With its bright yellow cover and a back page that reads very much like the synopsis of a great romance, I thought this book was some kind of chick-literature. However, opening the front page and reading the introduction, it is clear that the book is based on the true memoirs of the English Dorothy Al Khafaji, who was born and bred in Somerset, England but through extraordinary fate, had to travel to and live almost two decades in Baghdad, Iraq between 1962 to 1980.

The tale begins when Dorothy, an impressionable young girl who hasn’t even finished her A-Level education, falls in love with the handsome and dark Iraqi engineering student Zane in a London club. Soon after, they are married with a little daughter and on their way to Baghdad with no questions asked.

Their adventure starts in a fancy Mercedes picked up from Germany (for Zane’s brother) and they drive all the way through Europe and Asia to get to Iraq; passing Holland, Austria, Bulgaria, Yugoslavia, Turkey, Jordan and Syria. When they finally arrive, the young family live with the in-laws in a pretty suburb of Baghdad near to the Tigris River.

Al Khafaji is quickly thrown into the very different patriarchal and conservative culture and has no option but to adapt. She writes in detail of her life then as a young mother away from all that was once familiar to her in England. With almost zero contact with the Western world and so far away, she learns the Arabic language and picks up on the local habits in order to personally survive.

We get a wonderful insight into life of the ordinary but dignified Iraqis during the 1960s and a country full of hope. We come to witness through Dorothy the lifestyle as well as the passionate temper and irrational family traditions they follow. She tells of her new living arrangements and how safe and friendly their neighborhood was like, with people of all backgrounds living in peace together, without any conflict based on religious, ethnic or political grounds.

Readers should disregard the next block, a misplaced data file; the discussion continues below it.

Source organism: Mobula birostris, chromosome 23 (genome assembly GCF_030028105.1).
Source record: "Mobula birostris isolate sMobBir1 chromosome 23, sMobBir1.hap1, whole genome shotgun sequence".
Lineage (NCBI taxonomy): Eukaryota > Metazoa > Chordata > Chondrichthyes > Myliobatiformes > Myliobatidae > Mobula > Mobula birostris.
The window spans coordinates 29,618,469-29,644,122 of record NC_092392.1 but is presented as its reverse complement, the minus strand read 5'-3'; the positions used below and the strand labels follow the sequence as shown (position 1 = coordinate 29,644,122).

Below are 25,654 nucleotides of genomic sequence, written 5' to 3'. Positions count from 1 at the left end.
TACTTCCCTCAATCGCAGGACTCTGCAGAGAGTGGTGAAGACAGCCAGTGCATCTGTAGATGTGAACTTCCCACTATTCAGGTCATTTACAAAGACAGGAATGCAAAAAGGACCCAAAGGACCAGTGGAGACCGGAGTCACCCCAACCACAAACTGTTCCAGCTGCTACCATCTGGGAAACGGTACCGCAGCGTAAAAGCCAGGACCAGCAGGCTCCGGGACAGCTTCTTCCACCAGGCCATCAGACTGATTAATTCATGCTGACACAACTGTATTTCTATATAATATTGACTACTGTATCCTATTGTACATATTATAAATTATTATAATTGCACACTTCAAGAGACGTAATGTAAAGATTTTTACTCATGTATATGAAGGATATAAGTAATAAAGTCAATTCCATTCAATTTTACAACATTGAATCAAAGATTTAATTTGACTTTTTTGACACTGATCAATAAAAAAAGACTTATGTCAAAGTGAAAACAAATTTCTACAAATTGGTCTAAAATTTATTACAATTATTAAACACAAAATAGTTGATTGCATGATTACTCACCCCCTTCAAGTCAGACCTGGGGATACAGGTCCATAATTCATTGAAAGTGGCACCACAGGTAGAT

She even becomes one of the extended family members and refers to the in-laws as Mum and Dad throughout the story; but, this is not to cover up the dramas and the heated arguments that take place between the brothers, sisters and parents which test her patience and diplomacy skills to the limit in order to keep things under control.

Dorothy and Zane go on to have more children and face lots of obstacles in getting to a state of financial independence, as they relocate on several occasions and have to mix with different families. But the central relationship does comes across a little strained and difficult with plenty of complaint from Dorothy, albeit restrained, regarding Zane.

We do get a great glimpse also of the popular Arabic culture in those days and the various phases that impact on the lives of everyone over an eighteen-year period. But, of course, it is in the politics of the Middle East and the situation of Iraq in particular that begins just as background information to events, but later comes to affect and colour the personal lives of all characters involved.

It was this part of the book most enjoyed as Khafaji writes it so well; although, it could not have been easy to live through the terror, horror and injustices that were caused by the Baathist government that took hold. Ending with the sadistic regime of Saddam Hussein, we understand just how mercilessly it threatened the life of every single person who either lived in or originated from Iraq.

I do recommend reading this book, as it weaves the personal with the political in a fluent and measured fashion. It does shine a light on a time in Iraqi history that tested the nerve and steel of ordinary people. With so many crimes committed against the innocent, Dorothy herself is a survivor who has lived it and can now tell the tale for others to contemplate any lessons that might help to heal today’s post-Wars Iraq.

Between Two Rivers will soon be available on paperback, priced at £8.99. ISBN 9781908946874

Note: Note: This article was first published circa June 2013